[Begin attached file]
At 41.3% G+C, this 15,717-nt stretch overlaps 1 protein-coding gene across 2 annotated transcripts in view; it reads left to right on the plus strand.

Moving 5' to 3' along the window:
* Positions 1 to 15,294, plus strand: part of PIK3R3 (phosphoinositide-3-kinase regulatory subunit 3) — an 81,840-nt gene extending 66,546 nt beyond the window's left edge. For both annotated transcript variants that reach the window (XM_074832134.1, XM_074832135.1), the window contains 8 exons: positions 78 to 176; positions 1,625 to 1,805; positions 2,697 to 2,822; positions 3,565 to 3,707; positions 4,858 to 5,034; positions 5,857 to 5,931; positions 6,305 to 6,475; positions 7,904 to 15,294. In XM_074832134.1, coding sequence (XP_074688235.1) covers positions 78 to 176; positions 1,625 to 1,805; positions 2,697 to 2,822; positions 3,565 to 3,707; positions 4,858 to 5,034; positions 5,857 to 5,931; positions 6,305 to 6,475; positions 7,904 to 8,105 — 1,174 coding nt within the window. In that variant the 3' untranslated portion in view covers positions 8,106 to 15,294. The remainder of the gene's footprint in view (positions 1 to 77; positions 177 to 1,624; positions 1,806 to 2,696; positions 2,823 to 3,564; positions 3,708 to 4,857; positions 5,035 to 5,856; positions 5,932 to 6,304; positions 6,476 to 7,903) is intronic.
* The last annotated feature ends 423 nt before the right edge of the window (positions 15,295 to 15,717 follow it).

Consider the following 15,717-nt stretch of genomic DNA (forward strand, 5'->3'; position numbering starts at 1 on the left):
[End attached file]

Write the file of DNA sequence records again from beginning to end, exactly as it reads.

At 41.3% G+C, this 15,717-nt stretch overlaps 1 protein-coding gene across 2 annotated transcripts in view; it reads left to right on the plus strand.

Moving 5' to 3' along the window:
* Positions 1 to 15,294, plus strand: part of PIK3R3 (phosphoinositide-3-kinase regulatory subunit 3) — an 81,840-nt gene extending 66,546 nt beyond the window's left edge. For both annotated transcript variants that reach the window (XM_074832134.1, XM_074832135.1), the window contains 8 exons: positions 78 to 176; positions 1,625 to 1,805; positions 2,697 to 2,822; positions 3,565 to 3,707; positions 4,858 to 5,034; positions 5,857 to 5,931; positions 6,305 to 6,475; positions 7,904 to 15,294. In XM_074832134.1, coding sequence (XP_074688235.1) covers positions 78 to 176; positions 1,625 to 1,805; positions 2,697 to 2,822; positions 3,565 to 3,707; positions 4,858 to 5,034; positions 5,857 to 5,931; positions 6,305 to 6,475; positions 7,904 to 8,105 — 1,174 coding nt within the window. In that variant the 3' untranslated portion in view covers positions 8,106 to 15,294. The remainder of the gene's footprint in view (positions 1 to 77; positions 177 to 1,624; positions 1,806 to 2,696; positions 2,823 to 3,564; positions 3,708 to 4,857; positions 5,035 to 5,856; positions 5,932 to 6,304; positions 6,476 to 7,903) is intronic.
* The last annotated feature ends 423 nt before the right edge of the window (positions 15,295 to 15,717 follow it).

Consider the following 15,717-nt stretch of genomic DNA (forward strand, 5'->3'; position numbering starts at 1 on the left):